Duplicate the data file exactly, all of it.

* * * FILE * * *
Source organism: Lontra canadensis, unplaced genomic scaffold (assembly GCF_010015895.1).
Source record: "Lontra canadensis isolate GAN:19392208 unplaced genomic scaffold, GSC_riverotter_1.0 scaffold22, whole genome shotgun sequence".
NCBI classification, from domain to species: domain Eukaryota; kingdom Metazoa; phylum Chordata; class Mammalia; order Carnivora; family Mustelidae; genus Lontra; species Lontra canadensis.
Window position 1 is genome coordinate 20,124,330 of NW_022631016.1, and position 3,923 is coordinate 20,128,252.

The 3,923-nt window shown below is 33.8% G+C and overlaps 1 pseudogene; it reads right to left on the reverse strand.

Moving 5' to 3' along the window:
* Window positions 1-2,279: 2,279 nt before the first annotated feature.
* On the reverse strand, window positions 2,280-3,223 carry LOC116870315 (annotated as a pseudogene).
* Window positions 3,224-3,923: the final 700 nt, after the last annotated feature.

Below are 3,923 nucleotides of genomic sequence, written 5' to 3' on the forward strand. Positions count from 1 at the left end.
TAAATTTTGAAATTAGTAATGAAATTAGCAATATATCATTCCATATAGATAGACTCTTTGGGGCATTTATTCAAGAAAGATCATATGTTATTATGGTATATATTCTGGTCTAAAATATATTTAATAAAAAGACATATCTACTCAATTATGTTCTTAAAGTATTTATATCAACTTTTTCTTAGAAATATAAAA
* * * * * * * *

Source organism: Lontra canadensis, unplaced genomic scaffold (assembly GCF_010015895.1).
Source record: "Lontra canadensis isolate GAN:19392208 unplaced genomic scaffold, GSC_riverotter_1.0 scaffold22, whole genome shotgun sequence".
NCBI classification, from domain to species: domain Eukaryota; kingdom Metazoa; phylum Chordata; class Mammalia; order Carnivora; family Mustelidae; genus Lontra; species Lontra canadensis.
Window position 1 is genome coordinate 20,124,330 of NW_022631016.1, and position 3,923 is coordinate 20,128,252.

The 3,923-nt window shown below is 33.8% G+C and overlaps 1 pseudogene; it reads right to left on the reverse strand.

Moving 5' to 3' along the window:
* Window positions 1-2,279: 2,279 nt before the first annotated feature.
* On the reverse strand, window positions 2,280-3,223 carry LOC116870315 (annotated as a pseudogene).
* Window positions 3,224-3,923: the final 700 nt, after the last annotated feature.

Below are 3,923 nucleotides of genomic sequence, written 5' to 3' on the forward strand. Positions count from 1 at the left end.
TAAATTTTGAAATTAGTAATGAAATTAGCAATATATCATTCCATATAGATAGACTCTTTGGGGCATTTATTCAAGAAAGATCATATGTTATTATGGTATATATTCTGGTCTAAAATATATTTAATAAAAAGACATATCTACTCAATTATGTTCTTAAAGTATTTATATCAACTTTTTCTTAGAAATATAAAA